31. Version: IP Version 4 for IPv4 HLen: Header Length 32-bit words (typically 5) TOS: Type of Service Priority information Length: Packet Length Bytes (including header) Header format can change with versions First byte identifies version Length field limits packets to 65,535 bytes In practice, break into much smaller packets for network performance considerations ver- sion HLen TOS Length Identifier Flags Offset TTL Protocol Checksum Source Address Destination Address 0 4 8 12 16 19 24 28 31 Options (if any) Data IPv4 Header Fields

  32. ver- sion HLen TOS Length Identifier Flags Offset TTL Protocol Checksum Source Address Destination Address 0 4 8 12 16 19 24 28 31 Options (if any) Data IPv4 Header Fields • Identifier, flags, fragment offset  used primarily for fragmentation • Time to live • Must be decremented at each router • Packets with TTL=0 are thrown away • Ensure packets exit the network • Protocol • Demultiplexing to higher layer protocols • TCP = 6, ICMP = 1, UDP = 17… • Header checksum • Ensures some degree of header integrity • Relatively weak – 16 bit • Options • E.g. Source routing, record route, etc. • Performance issues • Poorly supported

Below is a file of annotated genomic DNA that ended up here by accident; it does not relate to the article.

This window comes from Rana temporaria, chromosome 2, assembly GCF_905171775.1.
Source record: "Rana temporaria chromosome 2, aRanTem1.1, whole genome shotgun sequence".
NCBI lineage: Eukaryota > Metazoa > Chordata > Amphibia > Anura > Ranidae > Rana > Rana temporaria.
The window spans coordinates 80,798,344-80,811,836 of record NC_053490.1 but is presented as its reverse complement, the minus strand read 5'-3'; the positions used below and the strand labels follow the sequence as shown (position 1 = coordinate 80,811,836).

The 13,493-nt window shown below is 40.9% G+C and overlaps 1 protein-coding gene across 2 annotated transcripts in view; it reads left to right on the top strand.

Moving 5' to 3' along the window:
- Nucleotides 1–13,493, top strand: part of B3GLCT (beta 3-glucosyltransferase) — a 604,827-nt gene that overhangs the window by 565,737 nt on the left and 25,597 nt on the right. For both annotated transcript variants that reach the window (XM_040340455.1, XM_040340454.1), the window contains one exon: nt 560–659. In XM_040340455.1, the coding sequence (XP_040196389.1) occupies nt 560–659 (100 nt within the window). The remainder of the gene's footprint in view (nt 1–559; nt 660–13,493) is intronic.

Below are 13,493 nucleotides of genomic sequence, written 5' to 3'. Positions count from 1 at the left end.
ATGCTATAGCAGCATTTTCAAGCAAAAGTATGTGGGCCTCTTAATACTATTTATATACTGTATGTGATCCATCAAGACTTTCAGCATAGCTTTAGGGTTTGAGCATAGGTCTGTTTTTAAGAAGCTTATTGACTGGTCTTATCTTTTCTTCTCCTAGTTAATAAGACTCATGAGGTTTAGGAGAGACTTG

33. Source Address 32-bit IP address of sender Destination Address 32-bit IP address of destination Like the addresses on an envelope Globally unique identification of sender & receiver ver- sion HLen TOS Length Identifier Flags Offset TTL Protocol Checksum Source Address Destination Address 0 4 8 12 16 19 24 28 31 Options (if any) Data IPv4 Header Fields

  34. IP Fragmentation MTU = 2000 host • Every network has own Maximum Transmission Unit (MTU) • Largest IP datagram it can carry within its own packet frame • E.g., Ethernet is 1500 bytes • Don’t know MTUs of all intermediate networks in advance • IP Solution • When hit network with small MTU, fragment packets router router MTU = 1500 host MTU = 4000

  35. Reassembly • Where to do reassembly? • End nodes or at routers? • End nodes • Avoids unnecessary work where large packets are fragmented multiple times • If any fragment missing, delete entire packet • Dangerous to do at intermediate nodes • How much buffer space required at routers? • What if routes in network change? • Multiple paths through network • All fragments only required to go through destination